As the seasons begin to shift and we enter the period of transition, I’m finding it more and more important to stay grounded and find some balance amidst the winds of change.
Head-to-Knee pose (Janu Sirsasana), a forward bend with a subtle twist, offers us the perfect opportunity for introspection and renewal. We are reminded of our own ability to create space in our bodies and our minds by wringing out what no longer serves us, and moving toward what feels good rather than remaining stuck in resistance.
Benefits Of Head-To-Knee Pose
As a forward folding posture, Head-to-Knee pose is calming and relaxing, and can help with anxiety, insomnia, headaches, and mild depression. Physically, the pose stretches the spine, shoulders, hamstrings and groins, stimulates the liver and kidneys, and also improves digestion.
Head-To-Knee Pose Step-By-Step
- Begin seated in Staff pose (Dandasana), with both legs extended straight out in front of you, spine long.
- Bend your right knee and bring the sole of your right foot to meet your inner left thigh. The outer (pinky toe) edge of your right foot should be on the ground, and the heel should be just in front of the groin.
- Turn your torso to face the left foot. Keep the left foot flexed and active, and energetically press down through the heel of the foot to engage the left leg.
- On an inhale, extend both arms up alongside your ears. Reach your fingertips toward the ceiling and lengthen evenly along both sides of your body.
- Maintaining the length along the spine, hinge at the hips on your next exhale and begin to fold forward over your extended leg. Let your hands fall wherever they may — the ground on either side of the extended leg, holding on to the calf, or perhaps even holding on to the left foot.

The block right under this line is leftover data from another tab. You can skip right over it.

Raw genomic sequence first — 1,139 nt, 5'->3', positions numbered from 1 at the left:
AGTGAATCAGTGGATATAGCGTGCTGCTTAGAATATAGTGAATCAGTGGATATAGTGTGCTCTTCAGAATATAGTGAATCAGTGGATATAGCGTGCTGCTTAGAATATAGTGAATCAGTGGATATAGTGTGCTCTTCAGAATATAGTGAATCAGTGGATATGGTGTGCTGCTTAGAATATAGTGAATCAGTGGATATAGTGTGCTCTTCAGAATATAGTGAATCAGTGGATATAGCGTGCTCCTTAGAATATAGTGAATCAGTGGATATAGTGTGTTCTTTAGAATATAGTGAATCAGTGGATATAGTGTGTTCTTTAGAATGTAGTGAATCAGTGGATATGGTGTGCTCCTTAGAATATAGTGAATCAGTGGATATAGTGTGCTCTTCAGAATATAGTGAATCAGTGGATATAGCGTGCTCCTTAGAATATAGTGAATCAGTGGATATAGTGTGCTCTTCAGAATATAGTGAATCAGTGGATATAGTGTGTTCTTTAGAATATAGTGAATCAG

- Avoid the tendency to collapse the chest and round the spine here in an effort to move deeper into your fold. Keep your shoulders back and relaxed away from your ears, broaden across the collarbones, and reach your sternum toward the toes of your left foot.
- Remain in the pose for 5-10 deep breaths. On an inhale, make your way back to an upright position, switch your legs and repeat on the other side.
- If the hamstrings are feeling unhappy, try using a folded blanket, foam block or bolster just underneath the sit bones to offer some lift and support. A blanket or bolster under the bent knee is also a great option if the hips are feeling tight as well.
- If it feels challenging to reach for the foot of the extended leg, loop a strap around the ball of the foot and hold on to the ends of the strap with your arms fully extended. Keep your spine long and your chest lifted, and walk your hands lightly along the strap as you start to open up rather than using the strap to pull your upper body forward.
- Try sequencing a long hold of Janu Sirsasana at the end of a vigorous flowing practice to begin to cool down and bring awareness back in to your body and your breath.
- You have the option to make this pose as restorative or as challenging as you like by choosing the intensity of your forward fold. Reaching the chest actively toward the foot of the extended leg will create stronger sensations; allowing the body to round and gently fold over the extended leg can make the pose more passive and relaxing. If you choose to take a passive variation, ensure that all your muscles are soft and relaxed as opposed to actively engaged.